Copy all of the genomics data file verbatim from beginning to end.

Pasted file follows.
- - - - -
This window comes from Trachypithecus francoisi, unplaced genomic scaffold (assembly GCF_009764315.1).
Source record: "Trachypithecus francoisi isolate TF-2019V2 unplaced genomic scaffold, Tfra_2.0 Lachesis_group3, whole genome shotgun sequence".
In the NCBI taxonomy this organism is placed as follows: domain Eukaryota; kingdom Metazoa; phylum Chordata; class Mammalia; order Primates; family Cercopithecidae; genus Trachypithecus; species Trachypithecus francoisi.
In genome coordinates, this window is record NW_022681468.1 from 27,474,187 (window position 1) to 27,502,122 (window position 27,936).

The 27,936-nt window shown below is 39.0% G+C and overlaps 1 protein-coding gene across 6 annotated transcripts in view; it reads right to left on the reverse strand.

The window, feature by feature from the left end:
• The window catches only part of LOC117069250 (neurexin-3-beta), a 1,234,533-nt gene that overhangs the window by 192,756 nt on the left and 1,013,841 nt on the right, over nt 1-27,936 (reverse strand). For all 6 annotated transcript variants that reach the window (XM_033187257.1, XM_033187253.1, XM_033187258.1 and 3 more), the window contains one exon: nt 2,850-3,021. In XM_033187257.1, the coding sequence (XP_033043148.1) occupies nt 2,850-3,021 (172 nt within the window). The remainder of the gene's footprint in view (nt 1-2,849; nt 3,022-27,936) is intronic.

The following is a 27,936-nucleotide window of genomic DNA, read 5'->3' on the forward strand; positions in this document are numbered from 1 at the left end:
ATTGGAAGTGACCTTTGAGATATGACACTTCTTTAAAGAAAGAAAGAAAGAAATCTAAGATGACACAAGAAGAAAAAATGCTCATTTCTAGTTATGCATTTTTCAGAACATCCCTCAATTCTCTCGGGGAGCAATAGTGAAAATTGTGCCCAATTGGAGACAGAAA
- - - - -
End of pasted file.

This window comes from Trachypithecus francoisi, unplaced genomic scaffold (assembly GCF_009764315.1).
Source record: "Trachypithecus francoisi isolate TF-2019V2 unplaced genomic scaffold, Tfra_2.0 Lachesis_group3, whole genome shotgun sequence".
In the NCBI taxonomy this organism is placed as follows: domain Eukaryota; kingdom Metazoa; phylum Chordata; class Mammalia; order Primates; family Cercopithecidae; genus Trachypithecus; species Trachypithecus francoisi.
In genome coordinates, this window is record NW_022681468.1 from 27,474,187 (window position 1) to 27,502,122 (window position 27,936).

The 27,936-nt window shown below is 39.0% G+C and overlaps 1 protein-coding gene across 6 annotated transcripts in view; it reads right to left on the reverse strand.

The window, feature by feature from the left end:
• The window catches only part of LOC117069250 (neurexin-3-beta), a 1,234,533-nt gene that overhangs the window by 192,756 nt on the left and 1,013,841 nt on the right, over nt 1-27,936 (reverse strand). For all 6 annotated transcript variants that reach the window (XM_033187257.1, XM_033187253.1, XM_033187258.1 and 3 more), the window contains one exon: nt 2,850-3,021. In XM_033187257.1, the coding sequence (XP_033043148.1) occupies nt 2,850-3,021 (172 nt within the window). The remainder of the gene's footprint in view (nt 1-2,849; nt 3,022-27,936) is intronic.

The following is a 27,936-nucleotide window of genomic DNA, read 5'->3' on the forward strand; positions in this document are numbered from 1 at the left end:
ATTGGAAGTGACCTTTGAGATATGACACTTCTTTAAAGAAAGAAAGAAAGAAATCTAAGATGACACAAGAAGAAAAAATGCTCATTTCTAGTTATGCATTTTTCAGAACATCCCTCAATTCTCTCGGGGAGCAATAGTGAAAATTGTGCCCAATTGGAGACAGAAA